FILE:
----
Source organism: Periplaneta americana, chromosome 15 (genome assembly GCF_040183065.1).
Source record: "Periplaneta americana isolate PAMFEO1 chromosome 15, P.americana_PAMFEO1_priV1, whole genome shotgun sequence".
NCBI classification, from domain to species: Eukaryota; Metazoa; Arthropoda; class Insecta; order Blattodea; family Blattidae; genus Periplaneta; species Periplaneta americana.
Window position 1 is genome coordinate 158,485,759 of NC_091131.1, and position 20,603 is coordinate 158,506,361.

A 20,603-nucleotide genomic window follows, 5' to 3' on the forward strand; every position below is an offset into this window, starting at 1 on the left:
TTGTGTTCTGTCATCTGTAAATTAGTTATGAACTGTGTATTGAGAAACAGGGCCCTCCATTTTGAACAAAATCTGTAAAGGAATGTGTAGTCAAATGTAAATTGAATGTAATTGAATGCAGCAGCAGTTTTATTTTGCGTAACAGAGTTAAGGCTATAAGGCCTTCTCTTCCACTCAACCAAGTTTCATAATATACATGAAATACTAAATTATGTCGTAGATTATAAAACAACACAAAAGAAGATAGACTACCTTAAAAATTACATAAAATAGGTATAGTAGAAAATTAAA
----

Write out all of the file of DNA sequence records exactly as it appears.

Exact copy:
Source organism: Periplaneta americana, chromosome 15 (genome assembly GCF_040183065.1).
Source record: "Periplaneta americana isolate PAMFEO1 chromosome 15, P.americana_PAMFEO1_priV1, whole genome shotgun sequence".
NCBI classification, from domain to species: Eukaryota; Metazoa; Arthropoda; class Insecta; order Blattodea; family Blattidae; genus Periplaneta; species Periplaneta americana.
Window position 1 is genome coordinate 158,485,759 of NC_091131.1, and position 20,603 is coordinate 158,506,361.

A 20,603-nucleotide genomic window follows, 5' to 3' on the forward strand; every position below is an offset into this window, starting at 1 on the left:
TTGTGTTCTGTCATCTGTAAATTAGTTATGAACTGTGTATTGAGAAACAGGGCCCTCCATTTTGAACAAAATCTGTAAAGGAATGTGTAGTCAAATGTAAATTGAATGTAATTGAATGCAGCAGCAGTTTTATTTTGCGTAACAGAGTTAAGGCTATAAGGCCTTCTCTTCCACTCAACCAAGTTTCATAATATACATGAAATACTAAATTATGTCGTAGATTATAAAACAACACAAAAGAAGATAGACTACCTTAAAAATTACATAAAATAGGTATAGTAGAAAATTAAA